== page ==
Sunday, August 11, 2019

What is a port?

A port is generally understood as the interface between sea and land, where goods change mode of transport, e.g. from ship to truck or rail and vice versa. To operate safely, a port needs to be protected, or harbored, from the elements of nature (waves, winds, currents) by such things as breakwaters and windbreakers, but also by essential port services like towage, pilotage and line-handling which assist the ship to berth and start in safety its cargo-handling operations. The latter operations require a wide spectrum of port equipment such as ship-to-shore cranes, straddle carriers, reach-stackers, forklifts and more. 

The figure shows a part of the historic Port of Brindisi, South Italy, at the turn of the previous century (c. 1920). The train would arrive right at the waterfront --something very uncommon at that time-- in the true sense of intermodality (see below), 100 years before the term was invented.[1]

Although the general public may understand the importance of ports (and shipping) for trade, growth and prosperity, most people have never visited or seen a port at close distance. Rather, the impression people have of a port is usually one of an exotic spot, of romanticism, adventure or organized crime. Cinematography has helped a lot in creating this impression: A beautiful account of the “waterfront” can be enjoyed in Elia Kazan’s 1956 masterpiece ‘on the waterfront’, with Marlon Brando, or Mike Newell’s 1997 drama ‘Donnie Brasco’, with Al Pacino and Johnnie Depp.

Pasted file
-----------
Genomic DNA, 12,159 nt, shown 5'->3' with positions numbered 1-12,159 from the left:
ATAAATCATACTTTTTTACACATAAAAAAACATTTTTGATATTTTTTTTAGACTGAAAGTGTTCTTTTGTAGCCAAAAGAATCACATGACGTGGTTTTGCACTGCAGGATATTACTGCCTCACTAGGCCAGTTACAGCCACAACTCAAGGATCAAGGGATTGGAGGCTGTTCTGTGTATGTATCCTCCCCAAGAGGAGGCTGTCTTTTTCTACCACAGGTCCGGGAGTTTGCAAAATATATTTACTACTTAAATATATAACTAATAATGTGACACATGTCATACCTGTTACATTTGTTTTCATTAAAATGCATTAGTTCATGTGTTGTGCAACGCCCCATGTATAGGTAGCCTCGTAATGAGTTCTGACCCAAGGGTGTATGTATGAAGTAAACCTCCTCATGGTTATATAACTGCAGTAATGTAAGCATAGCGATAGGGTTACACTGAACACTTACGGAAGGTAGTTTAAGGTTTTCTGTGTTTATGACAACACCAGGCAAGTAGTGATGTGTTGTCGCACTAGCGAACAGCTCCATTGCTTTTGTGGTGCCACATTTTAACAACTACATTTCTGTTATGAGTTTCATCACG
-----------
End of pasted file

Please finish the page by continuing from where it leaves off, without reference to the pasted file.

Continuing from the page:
To put things in perspective, a port can be anything from a sheltered stretch of sea, protecting a handful of fishing boats somewhere in the South Pacific; a block of cement in a small Greek island, on which a passenger ferry would lower its ramp to disembark passengers; a buoy onto which a tanker would moor to offload its oil through a pipeline; a finger-pier alongside which a bulk carrier would unload its coal on a conveyor belt; a cool port (i.e. a refrigerated facility) in Latin America exporting fruit to Europe; a mega-yacht marina in Monaco or Nice, or just a water-taxi that would disembark passengers from a cruise ship anchored in the middle of the sea, outside Amalfi, in the absence of any berthing infrastructure at the picturesque village of South Italy. At the other end, there is the mind-boggling Yangshan Deep Water Port (of Shanghai), handling 40 million containers a year, or the equally impressive industrial complex of the Port of Rotterdam, running for 40 kilometers along the river Meuse to the North Sea, comprising in its domain a cluster of thousands of companies, from the large refineries of the oil majors,  to the small paint shop, inconspicuously hidden under an abandoned bridge, next to a pub.  HH

(Introduction of my chapter on ports, in Elsevier's 'Transport Encyclopedia', edited by Roger Vickerman, which will appear at the end of this year / beginning next).

[1] The train, coming from London and Paris, would bring to Brindisi ‘la valigia delle Indie’, i.e. the diplomatic bag (actually a trunk) and other mail and documents heading for India. Crossing Suez was great fun and an adventure, but the ladies had to be careful with the scorching sun. Thus, cabins had different prices with the most expensive ones being the posh (i.e. Port-Out-Starboard-Home). At the very same spot, Phileas Fogg and Passepartout (Jules Verne: Around the World in 80 Days) were waiting to board P&O’s m/s Mongolia. Fogg was worried of a delay but Passepartout was reassuring him that, opposite to sailing ships, steamships were never late!